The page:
Be Active – 1 of your “5 Ways to Wellbeing”

As mentioned in a previous post, there are 5 ways to wellbeing that you can adopt into your daily or weekly life, that will help you maintain, or improve your physical and mental wellbeing. One of the 5 ways, is to Be Active. Now this doesn’t mean you have to run a marathon, or be pumping 50kg of iron. It can be gentle exercise such as going for a brisk walk, or trying out yoga. Not only is exercise good for your physical health, but it can also help to maintain positive mental health.

The University of Cumbria has a number of initiatives to help you get more active or to stay active. One such initiative is UoC Active, which has been developed in response to a government strategy called an “Active Nation”. At the University there are two main sports centres, one at the Fusehill St campus, and one at the Lancaster campus. There is a small centre at the Ambleside campus. They offer a range of sports, exercise classes, and other leisure activities. Lancaster and Fusehill St campuses have a selection of classes, that at the time of this blog posting, includes, Yoga, Boot Camp, Step n Tone, Zumba, Box Fit, and Latino Dance (not all classes are available on both campuses, check the website for details). If you join the Lancaster campus sports centre, you automatically get to use the facilities at the Salt Ayre Leisure Centre owned by Lancaster City Council, and it has a swimming pool.

On campus, there are several security coded bike shelters to keep your bicycle safer, and are available to staff and students, who use their own bicycle or one of the hired bicycles. Reception also keep spare locks and a pump in case you need to borrow one. If you are bringing your own bicycle from home to University, we strongly recommend that you take out bicycle insurance, and get your bicycle security tagged (most local police stations can help out with this), just in case someone tries to nick your beloved bicycle.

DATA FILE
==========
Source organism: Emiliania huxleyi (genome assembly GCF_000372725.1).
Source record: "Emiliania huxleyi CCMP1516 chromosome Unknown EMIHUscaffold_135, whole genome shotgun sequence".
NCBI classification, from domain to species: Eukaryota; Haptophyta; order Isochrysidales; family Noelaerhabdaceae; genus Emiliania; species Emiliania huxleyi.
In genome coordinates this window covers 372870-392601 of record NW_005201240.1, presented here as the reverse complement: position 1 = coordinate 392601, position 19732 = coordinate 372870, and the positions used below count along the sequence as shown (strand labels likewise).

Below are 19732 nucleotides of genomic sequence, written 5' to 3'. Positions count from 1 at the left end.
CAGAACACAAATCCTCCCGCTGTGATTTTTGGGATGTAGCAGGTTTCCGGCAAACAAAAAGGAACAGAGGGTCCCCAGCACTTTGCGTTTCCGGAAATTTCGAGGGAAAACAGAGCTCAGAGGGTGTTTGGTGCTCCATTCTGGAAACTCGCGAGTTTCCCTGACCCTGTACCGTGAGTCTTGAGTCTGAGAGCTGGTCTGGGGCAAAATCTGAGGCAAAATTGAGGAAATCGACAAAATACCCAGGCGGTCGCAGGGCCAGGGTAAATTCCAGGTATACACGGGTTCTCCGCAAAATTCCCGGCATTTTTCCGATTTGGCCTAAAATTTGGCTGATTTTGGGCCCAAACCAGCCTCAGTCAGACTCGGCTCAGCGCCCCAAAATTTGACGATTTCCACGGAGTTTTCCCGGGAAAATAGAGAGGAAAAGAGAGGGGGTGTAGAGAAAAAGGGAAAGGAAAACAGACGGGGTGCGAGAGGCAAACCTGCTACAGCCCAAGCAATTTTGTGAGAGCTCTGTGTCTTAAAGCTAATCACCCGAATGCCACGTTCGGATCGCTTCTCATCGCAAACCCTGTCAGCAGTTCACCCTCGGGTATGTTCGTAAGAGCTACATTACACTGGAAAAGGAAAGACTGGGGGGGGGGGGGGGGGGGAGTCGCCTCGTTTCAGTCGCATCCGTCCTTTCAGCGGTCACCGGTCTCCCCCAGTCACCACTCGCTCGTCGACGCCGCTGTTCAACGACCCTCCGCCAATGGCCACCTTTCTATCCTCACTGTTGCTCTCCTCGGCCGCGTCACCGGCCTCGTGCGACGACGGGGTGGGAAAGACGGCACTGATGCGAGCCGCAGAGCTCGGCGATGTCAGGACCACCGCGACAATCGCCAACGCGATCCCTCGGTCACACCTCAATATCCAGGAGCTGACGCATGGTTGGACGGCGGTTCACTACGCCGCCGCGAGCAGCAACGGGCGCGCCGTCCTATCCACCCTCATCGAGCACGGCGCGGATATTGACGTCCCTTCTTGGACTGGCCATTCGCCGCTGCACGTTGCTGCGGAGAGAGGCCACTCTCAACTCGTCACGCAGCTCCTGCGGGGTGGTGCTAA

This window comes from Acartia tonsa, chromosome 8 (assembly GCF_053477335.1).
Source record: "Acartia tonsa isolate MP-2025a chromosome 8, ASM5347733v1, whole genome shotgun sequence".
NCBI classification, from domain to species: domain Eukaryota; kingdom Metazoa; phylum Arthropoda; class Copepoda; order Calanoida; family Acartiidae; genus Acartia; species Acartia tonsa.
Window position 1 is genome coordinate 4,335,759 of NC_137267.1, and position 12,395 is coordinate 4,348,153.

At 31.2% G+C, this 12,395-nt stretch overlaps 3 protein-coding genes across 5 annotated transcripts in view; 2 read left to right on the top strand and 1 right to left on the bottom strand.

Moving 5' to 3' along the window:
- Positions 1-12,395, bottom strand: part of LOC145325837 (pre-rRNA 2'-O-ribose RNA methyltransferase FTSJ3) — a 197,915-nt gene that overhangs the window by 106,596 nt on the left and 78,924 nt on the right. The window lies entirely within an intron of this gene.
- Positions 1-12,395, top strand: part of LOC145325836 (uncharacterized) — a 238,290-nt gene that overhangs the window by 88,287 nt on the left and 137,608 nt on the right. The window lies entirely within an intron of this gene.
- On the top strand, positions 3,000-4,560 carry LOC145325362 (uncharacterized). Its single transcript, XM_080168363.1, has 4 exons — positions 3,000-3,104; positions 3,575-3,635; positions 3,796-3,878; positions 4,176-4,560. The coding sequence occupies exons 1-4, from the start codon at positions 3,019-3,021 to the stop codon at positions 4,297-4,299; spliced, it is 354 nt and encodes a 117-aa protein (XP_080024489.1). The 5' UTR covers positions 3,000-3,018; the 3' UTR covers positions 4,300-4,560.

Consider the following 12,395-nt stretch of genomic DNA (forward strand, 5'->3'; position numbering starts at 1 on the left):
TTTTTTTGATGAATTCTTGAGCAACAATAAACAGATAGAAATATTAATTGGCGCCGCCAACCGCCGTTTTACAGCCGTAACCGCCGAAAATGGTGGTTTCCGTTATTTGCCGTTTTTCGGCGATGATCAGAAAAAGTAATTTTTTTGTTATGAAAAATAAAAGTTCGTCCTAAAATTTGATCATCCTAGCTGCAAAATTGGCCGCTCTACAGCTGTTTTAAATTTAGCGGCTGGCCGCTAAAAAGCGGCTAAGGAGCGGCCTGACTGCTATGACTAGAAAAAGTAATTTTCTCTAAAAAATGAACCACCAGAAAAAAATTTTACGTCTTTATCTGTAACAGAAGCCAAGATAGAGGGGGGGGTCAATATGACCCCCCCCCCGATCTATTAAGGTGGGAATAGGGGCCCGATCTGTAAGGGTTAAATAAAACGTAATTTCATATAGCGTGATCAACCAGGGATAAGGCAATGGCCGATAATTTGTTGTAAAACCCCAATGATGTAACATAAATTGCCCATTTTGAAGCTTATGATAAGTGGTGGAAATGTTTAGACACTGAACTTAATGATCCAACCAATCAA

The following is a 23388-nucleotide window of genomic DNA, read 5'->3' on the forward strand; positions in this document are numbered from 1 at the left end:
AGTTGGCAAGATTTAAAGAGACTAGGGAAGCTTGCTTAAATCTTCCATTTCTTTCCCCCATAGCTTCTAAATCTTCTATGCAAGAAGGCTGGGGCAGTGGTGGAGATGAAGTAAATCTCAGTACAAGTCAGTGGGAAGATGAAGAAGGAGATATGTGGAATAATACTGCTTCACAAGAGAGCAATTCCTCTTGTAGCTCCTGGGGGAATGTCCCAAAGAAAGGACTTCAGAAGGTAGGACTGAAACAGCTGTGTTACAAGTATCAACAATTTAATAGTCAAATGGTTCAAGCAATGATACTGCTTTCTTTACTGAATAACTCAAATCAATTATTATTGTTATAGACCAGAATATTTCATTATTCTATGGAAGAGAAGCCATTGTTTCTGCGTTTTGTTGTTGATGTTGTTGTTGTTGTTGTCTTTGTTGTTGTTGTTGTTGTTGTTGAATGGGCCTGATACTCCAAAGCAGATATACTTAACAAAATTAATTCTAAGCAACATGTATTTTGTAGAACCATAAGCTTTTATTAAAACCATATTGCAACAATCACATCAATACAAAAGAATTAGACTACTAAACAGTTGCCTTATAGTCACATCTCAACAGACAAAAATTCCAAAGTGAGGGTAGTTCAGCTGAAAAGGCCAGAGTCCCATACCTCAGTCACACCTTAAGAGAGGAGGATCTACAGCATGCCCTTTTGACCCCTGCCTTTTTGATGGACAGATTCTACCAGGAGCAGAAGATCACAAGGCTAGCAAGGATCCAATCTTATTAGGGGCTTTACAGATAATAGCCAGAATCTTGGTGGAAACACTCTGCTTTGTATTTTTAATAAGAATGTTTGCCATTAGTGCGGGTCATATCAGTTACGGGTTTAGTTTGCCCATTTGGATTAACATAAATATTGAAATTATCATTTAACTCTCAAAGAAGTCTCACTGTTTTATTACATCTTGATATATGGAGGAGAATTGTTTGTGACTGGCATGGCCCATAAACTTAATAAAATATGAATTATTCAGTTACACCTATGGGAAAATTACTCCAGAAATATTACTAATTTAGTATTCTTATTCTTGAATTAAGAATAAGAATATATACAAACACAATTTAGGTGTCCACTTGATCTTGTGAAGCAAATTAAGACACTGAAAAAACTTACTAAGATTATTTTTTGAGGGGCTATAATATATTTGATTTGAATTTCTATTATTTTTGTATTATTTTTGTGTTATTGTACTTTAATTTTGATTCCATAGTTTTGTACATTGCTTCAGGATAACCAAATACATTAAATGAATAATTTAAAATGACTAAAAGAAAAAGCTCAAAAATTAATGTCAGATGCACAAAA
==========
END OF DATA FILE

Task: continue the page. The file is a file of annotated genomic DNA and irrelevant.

Ashton Memorial in Williamson’s Park, Lancaster

If cycling or gym membership isn’t your thing, there are other ways to increase your activity, these include walking with friends in the many local parks that are close to campus, if you are in London there are some very big parks to visit such as Hyde or Greenwich Park, Lancaster Campus has the Williamson’s Park, Ambleside has Rothay Park, and both the Carlisle campuses are close to Rickerby Park. Visit your local tourist information centre for more information on local walks and leisure activities. If you are at one of the the North-West campuses, then you won’t be too far from the seaside, and a walk along the beach can be a very enjoyable day out. Even if you are in London, then a day trip to Brighton Beach can be achievable.

Roanhead in the Furness Peninisula. Long sandy beaches, sand dunes, and amazing views.

If you enjoy walking, and like dogs, you could volunteer at your local animal shelter. Animal shelters are often in need of volunteer dog walkers to help exercise dogs whilst they are waiting for their forever home. Use a search engine on the internet to find animal shelters near you, and give them a call.

How to get better sleep

Photo by Pixabay on Pexels.com

One of the main reasons students refer themselves to the University of Cumbria’s Mental Health and Wellbeing Team, is because they are struggling with sleep. It might be because they struggle to get to sleep, or they sleep too much, or they have disturbed sleep. Sustained sleep deprivation has a detrimental impact on your mental and physical health. But even short periods of poor sleep can have a negative impact on your mood, and your academic performance.

In their paper, Steven P. Gilbert & Cameron C. Weaver ((2010) Sleep Quality and Academic Performance in University Students: A Wake-Up Call for College Psychologists, Journal of College Student Psychotherapy, 24:4, 295-306, DOI: 10.1080/87568225.2010.509245), discuss some of the issues that students in particular face, when it comes to poor sleep. They note that one of the first daily routines to change when students first arrive on campus, is their sleep. Sleep-cycle (the going to bed at the same time, and waking up at the same time each day) is usually the first thing that changes. If the change becomes permanent, then problems can start to arise. Missing the occasional night (e.g. going to a party, or a club night), can make us a little tired the next day, but chronic sleep problems have a significant impact.